What is Fine Dust and How to manage

Article Overview: 

This article describes how to manage fine dust.


What is the Fine Dust

Did you know that fine dust is surprisingly very small?  Fine dust particles can fit across the width of a strand of hair, which means it is invisible to the human eye. It is extremely dangerous as it can be breathed in, absorbed into the bloodstream and cause/ exacerbate major health issues like asthma and heart disease. It even promotes cancer and is linked to some birth defects. The EPA recommends no more than 24-hour exposure to high fine dust, although no amount of PM 2.5 is healthy or beneficial.


Source of Fine Dust

Outside, Fine particles primarily come from the car, truck, bus and off-road vehicle((e.g., construction equipment, snowmobile, locomotive) exhaust and other operations that involve the burning of fuels such as wood, heating oil, and coal or natural sources such as forest and grass fires.

You might recognize them by other names, such as air pollution, smog, aerosol particles, snoot and also from some of the other forms, like acid rain.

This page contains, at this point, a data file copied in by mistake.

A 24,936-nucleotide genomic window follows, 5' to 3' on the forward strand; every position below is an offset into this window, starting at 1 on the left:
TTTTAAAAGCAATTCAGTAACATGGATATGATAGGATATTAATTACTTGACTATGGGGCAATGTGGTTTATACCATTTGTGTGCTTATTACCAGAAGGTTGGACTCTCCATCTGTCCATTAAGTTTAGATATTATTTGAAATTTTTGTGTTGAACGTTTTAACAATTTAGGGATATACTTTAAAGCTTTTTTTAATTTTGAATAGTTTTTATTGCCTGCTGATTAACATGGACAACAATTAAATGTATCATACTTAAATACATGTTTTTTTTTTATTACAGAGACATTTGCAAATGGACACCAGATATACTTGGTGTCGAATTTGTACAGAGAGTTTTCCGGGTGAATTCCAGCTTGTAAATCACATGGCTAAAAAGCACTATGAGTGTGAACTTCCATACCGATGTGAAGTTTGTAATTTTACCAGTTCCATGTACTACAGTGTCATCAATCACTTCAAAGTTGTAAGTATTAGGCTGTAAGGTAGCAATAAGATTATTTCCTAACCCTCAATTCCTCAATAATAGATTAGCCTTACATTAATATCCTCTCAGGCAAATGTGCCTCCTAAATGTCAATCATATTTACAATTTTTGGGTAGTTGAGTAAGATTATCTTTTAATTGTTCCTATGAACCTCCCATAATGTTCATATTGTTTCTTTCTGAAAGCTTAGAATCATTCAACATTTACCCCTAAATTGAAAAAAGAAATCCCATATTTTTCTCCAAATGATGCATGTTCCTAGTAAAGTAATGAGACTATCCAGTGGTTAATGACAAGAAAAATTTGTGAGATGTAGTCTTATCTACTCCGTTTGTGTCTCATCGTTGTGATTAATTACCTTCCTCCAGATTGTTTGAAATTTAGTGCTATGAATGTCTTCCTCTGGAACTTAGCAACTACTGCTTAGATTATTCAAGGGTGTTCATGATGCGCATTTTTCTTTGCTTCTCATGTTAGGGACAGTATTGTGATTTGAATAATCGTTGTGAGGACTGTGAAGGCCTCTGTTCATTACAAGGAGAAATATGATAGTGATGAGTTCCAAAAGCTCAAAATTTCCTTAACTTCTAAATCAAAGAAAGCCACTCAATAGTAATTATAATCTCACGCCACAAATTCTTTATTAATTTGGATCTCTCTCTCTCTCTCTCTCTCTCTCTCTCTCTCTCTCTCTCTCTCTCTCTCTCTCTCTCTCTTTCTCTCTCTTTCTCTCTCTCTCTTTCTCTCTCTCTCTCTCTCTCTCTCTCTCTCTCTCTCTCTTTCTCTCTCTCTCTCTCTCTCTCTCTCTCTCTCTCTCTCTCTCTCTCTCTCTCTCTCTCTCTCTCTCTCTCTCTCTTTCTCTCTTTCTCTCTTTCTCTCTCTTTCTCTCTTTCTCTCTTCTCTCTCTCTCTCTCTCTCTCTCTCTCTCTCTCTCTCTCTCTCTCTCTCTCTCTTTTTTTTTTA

Fine dust also produced by common indoor activities. Some indoor sources of fine particles are tobacco smoke, cooking(e.g., frying, sautéing, and broiling), burning candles or oil lamps, and operating fireplaces and fuel-burning space heaters (e.g., kerosene heaters). Ultrasonic humidifiers can release fine dust particles into the air from unfiltered or dirty tap water.


How to reduce exposure to fine dust

  • The highest exposure to particles indoors usually occurs during cooking. Use exhaust fans that vent to the outdoors when cooking.
  • Do not allow smoking in your home.  
  • Use an electric or gas stove and heater instead of a wood stove or fireplace.
  • Never use hibachis, charcoal grills or unvented space heaters indoors.
  • Limit burning of candles and incense indoors, and use them only with good outdoor air ventilation.
  • Use doormats and remove shoes at the doorway. And keep your house clean to avoid re-suspension of particles from carpets and floors such as soil, pollens, cockroach allergens and animal dander.
  • Use a high-efficiency vacuum cleaner or a central (whole-house) vacuum cleaner, and damp mop hard floors often.
  • Close windows and doors when the outdoor particle level is high.  


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